The truth of the matter is that there are areas so dense with wildflowers that I have to circle around on my wander to make headway towards the shrine. The trek is slow as I stop in amazement to soak up the spectacular beauty around me, and to capture photos of the many little flowers putting on their best face during this first day of summer.
In typical fashion, as I slowly make my way cross-country, I swing too far to one side and after a while I realize that, once again, I am not anywhere near the shrine. Somehow, I have an approximate sense of bearing, change directions and after a few moments something vaguely familiar appears that leads to another spot, and suddenly, I once again know where I am. Several turns later the shrine rise appears and I am home for the solstice. Always with the pseudo-drama…
This is an odd summer solstice for me. Historically, and for many years, I have celebrated the summer solstice at Catherine Creek, in the Columbia River Gorge, with good friends, at the same grassy knoll. This year, having moved to Bend, the old familiar stomping grounds are far away, as are my hiking companions.
Supposedly, like any other holiday, they are best spent with friends or family. I feel the same way about the equinox and solstice. They have been days of great fun and camaraderie, spending time with friends who share the same deep admiration and appreciation for the simple pleasures of the outdoors. For today, at least, there is an empty place in my heart, and the normally welcomed silence is devoid of laughter and story.
However, the afternoon is anything but silent. A variety of different bird life are busy discussing their summer plans in the junipers around me. Busily flitting from tree to tree, excitement fills the air, and one cannot help but be uplifted by their myriad of song and ceaseless chatter. Even an old friend, a bird I have not yet identified, that for many years baffled us at Catherine Creek, makes an unexpected appearance, and it’s call fills me with nostalgia as it circles around my location squawking.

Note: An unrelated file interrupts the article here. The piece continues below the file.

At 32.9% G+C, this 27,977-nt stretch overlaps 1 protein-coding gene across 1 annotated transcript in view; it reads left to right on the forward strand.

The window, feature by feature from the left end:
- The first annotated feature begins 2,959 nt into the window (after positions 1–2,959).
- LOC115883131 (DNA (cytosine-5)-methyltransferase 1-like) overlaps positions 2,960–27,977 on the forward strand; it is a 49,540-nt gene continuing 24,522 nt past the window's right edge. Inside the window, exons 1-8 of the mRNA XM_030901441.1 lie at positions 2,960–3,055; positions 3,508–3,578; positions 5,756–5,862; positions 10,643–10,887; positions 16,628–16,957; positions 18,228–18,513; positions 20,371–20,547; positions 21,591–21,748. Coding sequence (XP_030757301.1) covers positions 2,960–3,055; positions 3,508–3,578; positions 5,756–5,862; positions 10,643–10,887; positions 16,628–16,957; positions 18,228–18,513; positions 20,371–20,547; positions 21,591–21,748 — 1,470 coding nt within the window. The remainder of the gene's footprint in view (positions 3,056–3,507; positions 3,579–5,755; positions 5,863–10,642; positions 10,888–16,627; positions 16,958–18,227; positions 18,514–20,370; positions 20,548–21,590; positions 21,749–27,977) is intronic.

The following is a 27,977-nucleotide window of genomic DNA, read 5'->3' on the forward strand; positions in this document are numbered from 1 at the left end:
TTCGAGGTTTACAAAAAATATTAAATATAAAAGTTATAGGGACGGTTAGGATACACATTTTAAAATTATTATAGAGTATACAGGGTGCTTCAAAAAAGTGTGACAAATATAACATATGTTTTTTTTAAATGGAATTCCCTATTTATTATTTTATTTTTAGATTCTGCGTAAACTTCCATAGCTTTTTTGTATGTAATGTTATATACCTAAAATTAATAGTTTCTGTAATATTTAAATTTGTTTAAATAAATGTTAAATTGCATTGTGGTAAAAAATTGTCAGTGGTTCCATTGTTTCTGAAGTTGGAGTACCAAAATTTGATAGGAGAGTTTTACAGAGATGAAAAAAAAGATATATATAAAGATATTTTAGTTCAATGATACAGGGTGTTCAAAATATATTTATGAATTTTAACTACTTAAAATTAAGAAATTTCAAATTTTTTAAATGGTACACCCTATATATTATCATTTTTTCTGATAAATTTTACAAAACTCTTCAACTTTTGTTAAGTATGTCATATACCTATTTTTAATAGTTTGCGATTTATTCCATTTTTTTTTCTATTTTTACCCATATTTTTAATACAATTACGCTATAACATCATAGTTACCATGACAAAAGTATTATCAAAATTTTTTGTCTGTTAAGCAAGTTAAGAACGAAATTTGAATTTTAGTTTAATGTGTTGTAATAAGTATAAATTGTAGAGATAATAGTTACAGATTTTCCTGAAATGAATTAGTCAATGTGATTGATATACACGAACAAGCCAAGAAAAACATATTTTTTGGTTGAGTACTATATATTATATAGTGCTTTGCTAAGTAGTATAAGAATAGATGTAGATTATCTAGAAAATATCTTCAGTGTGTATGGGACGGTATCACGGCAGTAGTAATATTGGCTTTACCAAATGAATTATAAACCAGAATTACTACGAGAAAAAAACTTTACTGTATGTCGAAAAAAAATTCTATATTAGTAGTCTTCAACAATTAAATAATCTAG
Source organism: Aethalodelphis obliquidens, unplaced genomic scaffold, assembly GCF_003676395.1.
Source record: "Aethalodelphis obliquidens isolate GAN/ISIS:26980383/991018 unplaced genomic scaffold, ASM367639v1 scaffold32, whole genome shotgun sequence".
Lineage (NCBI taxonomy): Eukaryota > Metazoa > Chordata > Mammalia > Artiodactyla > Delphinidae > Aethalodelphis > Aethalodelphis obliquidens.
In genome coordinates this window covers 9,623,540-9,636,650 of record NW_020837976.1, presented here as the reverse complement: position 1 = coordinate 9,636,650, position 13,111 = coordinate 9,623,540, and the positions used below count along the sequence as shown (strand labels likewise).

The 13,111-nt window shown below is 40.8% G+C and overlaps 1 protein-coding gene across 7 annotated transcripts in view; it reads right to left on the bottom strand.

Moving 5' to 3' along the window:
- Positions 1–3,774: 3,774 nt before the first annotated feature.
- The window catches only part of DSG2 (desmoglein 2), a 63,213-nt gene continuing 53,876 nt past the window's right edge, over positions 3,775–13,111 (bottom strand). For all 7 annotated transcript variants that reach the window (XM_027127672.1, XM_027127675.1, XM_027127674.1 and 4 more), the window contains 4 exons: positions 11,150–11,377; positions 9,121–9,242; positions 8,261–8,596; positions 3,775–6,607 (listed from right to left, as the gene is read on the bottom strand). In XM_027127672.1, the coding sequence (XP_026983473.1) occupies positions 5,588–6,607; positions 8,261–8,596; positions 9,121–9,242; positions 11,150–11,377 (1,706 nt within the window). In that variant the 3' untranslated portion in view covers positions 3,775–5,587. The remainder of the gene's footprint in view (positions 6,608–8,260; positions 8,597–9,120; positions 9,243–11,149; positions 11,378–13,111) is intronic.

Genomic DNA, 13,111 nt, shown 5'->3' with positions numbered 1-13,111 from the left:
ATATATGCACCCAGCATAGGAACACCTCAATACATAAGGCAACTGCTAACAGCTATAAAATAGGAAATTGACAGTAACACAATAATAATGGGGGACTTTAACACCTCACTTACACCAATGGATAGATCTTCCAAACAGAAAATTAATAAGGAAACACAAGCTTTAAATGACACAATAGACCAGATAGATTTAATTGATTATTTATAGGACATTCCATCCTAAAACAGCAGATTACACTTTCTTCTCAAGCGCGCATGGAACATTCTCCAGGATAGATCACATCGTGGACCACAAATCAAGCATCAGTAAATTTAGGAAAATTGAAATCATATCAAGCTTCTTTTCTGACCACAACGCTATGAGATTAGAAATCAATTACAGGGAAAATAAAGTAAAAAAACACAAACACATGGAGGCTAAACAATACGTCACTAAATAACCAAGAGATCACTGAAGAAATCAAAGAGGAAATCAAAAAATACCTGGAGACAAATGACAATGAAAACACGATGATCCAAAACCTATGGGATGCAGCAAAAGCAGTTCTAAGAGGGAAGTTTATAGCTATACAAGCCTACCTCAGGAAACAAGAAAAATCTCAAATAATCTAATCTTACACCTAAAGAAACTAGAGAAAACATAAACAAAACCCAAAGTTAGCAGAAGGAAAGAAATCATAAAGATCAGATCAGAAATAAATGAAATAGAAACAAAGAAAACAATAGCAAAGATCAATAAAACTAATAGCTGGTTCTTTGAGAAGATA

Sunlight drifts slowly. The shrine snag reaches towards the westering sun, the heartwood taking on a mask of agelessness, the Green Man, personified. I sit and turn, enjoying the ever changing summer light. I continually brush against sage that fills the warm evening air with its’ soothing scent, olfactory joy. Grasses and sage ripple in the wind – whispers of the new season upon us. As Shakespeare might have written, all the world’s a sage.
More wandering to be had. A small rabbit is startled and runs past. I climb basalt pressure ridges, ringed layers of basalt cooled then uplifted. But even basalt does not present a problem for buckwheats blooming on top. Mounds of yellow Oregon sunshine brighten their surroundings. I head back to the car, turning frequently to watch the near setting sun stream though the juniper. The hills around me turn red.
The roads are deserted, and so I drive slowly looking for the perfect spot to capture the orange horizon and silhouetted crest of the Cascades. One spot affords me the view from Three Sisters northward to distant Mt Hood through the trees. The last, first, light of the summer solstice burns bright in distant high clouds. Light lingers on the drive home. Do I feel the planet gently nudge its’ way back southward again? Maybe.